If two people own a house as TiC, and one of the two lives in the house, can the non occupant treat his half of the ownership as a rental to the occupant for purposes of RE rental depreciation and interest deduction?
Both people in this scenario have 50% ownership via TiC title.
can the non occupant treat his half of the ownership as a rental
You and the occupant can agree to pretty much anything BUT the occupant doesn't have to pay you a dime for rent if that occupant doesn't want to......you each own an undivided one half interest in the house and you each have an equal right to occupy the house.
That part makes sense. He occupies and pays the mortgage, insurance, etc. Precedents show I'm able to deduct mortgage interest and insurance in proportion to the amount I pay when we rent to third party, but was unclear as to impact of "renting" to one of the TiC's. Thanks for commenting!
Depreciation on real estate is only applicable when that real estate is utilized for the production of income. So if you are paying rent to the other TIC "AND" the recipient of that rent is reporting it as income on their tax return, then the recipient of that rent can depreciate the value of their portion of ownership that you are paying them rent for.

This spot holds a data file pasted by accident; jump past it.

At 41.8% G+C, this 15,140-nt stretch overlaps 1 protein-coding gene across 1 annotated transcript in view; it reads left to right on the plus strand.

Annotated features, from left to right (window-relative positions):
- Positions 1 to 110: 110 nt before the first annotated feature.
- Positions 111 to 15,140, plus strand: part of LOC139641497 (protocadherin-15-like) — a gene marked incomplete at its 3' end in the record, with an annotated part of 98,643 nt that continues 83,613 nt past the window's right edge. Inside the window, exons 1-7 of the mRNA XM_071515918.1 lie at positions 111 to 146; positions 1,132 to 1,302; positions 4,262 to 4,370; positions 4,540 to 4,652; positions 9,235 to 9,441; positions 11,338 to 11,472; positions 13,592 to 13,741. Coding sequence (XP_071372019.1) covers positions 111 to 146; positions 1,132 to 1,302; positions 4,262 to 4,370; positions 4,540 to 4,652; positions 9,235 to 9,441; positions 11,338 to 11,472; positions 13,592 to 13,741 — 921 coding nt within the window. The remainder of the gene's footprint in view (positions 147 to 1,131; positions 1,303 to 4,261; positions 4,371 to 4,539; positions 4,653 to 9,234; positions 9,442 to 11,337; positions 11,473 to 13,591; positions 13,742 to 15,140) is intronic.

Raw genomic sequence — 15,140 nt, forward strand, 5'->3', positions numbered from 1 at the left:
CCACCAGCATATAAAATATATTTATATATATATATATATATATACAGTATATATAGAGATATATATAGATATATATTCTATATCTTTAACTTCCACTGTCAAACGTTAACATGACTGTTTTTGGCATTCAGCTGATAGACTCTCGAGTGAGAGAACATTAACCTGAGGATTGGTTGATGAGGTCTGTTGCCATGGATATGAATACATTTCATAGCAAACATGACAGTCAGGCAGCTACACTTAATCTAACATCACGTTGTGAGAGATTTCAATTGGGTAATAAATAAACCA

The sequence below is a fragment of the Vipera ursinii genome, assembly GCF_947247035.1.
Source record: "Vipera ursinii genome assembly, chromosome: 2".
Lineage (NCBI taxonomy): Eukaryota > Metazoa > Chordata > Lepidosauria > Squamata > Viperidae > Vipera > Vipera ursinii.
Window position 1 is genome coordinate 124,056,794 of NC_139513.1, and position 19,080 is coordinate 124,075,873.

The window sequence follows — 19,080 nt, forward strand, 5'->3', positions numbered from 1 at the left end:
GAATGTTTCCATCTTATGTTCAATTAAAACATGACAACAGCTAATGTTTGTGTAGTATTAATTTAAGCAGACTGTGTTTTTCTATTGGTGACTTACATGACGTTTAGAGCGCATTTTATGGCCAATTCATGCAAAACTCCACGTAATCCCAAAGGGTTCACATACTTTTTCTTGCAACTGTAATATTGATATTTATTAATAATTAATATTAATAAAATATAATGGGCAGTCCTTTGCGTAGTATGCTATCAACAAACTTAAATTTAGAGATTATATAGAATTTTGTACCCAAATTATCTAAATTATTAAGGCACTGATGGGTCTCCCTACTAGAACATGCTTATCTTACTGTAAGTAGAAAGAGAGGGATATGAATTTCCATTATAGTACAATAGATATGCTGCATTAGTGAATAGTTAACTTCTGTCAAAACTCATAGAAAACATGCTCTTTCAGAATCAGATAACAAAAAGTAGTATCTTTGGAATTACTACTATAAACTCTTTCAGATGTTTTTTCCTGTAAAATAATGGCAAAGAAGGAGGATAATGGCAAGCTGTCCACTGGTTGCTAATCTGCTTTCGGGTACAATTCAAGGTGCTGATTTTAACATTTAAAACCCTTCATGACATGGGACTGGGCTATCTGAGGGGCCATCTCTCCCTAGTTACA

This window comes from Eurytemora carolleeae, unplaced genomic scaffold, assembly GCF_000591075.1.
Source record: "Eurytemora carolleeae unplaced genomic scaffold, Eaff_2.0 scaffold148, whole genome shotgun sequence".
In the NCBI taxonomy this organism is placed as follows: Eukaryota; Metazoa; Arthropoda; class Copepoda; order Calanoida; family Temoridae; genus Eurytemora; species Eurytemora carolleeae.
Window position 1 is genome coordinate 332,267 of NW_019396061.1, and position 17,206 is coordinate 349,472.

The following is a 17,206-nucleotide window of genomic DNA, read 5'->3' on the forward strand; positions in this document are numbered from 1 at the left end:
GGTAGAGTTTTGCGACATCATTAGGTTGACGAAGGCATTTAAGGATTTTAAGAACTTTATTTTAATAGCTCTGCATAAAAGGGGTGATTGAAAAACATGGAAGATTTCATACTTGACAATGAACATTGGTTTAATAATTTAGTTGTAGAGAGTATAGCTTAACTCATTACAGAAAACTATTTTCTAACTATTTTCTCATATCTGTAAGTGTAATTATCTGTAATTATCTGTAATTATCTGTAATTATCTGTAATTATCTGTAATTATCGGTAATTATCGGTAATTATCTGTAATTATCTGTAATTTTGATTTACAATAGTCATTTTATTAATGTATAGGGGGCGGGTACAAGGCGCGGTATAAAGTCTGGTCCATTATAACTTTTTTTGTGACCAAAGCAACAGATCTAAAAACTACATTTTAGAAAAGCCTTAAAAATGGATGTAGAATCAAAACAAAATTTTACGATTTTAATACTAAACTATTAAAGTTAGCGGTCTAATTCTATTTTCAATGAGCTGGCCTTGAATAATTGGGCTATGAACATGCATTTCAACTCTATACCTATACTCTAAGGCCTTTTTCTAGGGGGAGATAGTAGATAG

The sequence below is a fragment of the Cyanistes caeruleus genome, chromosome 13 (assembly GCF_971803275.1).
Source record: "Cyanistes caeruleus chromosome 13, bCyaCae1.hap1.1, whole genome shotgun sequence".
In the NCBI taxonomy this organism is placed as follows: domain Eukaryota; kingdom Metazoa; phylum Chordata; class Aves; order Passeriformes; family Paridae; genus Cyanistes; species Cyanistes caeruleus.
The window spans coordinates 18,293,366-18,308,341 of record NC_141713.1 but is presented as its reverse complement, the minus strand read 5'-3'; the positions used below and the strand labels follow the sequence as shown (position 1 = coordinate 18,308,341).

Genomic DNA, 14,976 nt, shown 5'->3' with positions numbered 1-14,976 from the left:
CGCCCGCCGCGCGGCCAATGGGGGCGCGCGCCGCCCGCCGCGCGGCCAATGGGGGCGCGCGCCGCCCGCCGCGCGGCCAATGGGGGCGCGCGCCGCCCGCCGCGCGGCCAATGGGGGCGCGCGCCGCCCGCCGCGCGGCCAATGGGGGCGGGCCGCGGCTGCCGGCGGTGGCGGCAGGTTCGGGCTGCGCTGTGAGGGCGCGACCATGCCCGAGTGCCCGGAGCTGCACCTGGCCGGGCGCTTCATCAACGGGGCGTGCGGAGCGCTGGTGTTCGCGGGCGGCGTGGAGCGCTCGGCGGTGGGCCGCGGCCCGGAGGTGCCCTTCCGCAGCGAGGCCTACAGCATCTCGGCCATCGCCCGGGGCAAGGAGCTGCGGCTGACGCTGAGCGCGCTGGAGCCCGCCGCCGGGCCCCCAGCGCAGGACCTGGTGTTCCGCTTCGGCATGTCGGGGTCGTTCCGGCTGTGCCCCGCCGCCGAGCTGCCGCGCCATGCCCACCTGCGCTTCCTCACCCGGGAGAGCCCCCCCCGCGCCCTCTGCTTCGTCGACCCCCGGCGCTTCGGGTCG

But typically, when you have a situation such as yours there is no formal rental contract involved and each TIC just pays their share of the expenses (mortgage, insurance, property taxes, etc.) So there's really nothing being rented per-se.
If you have two TICs and each has 50% ownership with only one of the TICs living in the property as their primary residence (or 2nd home for that matter), if each of you is paying one half of the expenses then there's no rental activity taking place. But if you are paying your half of the mortgage, property taxes and insurance, and then paying an additional amount to the non-resident TIC for the use of "their half" of the property, that additional amount "could" be considered rent which the recipient would report as income on their own tax return using SCH E.
Another issue to consider: If you claim depreciation on the property, that depreciation will have to be "recaptured" (pay tax on it) when you sell the property in the future.
I agree with the other comments; it's unlikely that you can claim this situation as rental activity. You essentially have a 2nd home. The mortgage interest and real estate tax paid are deductible, if you itemize deductions.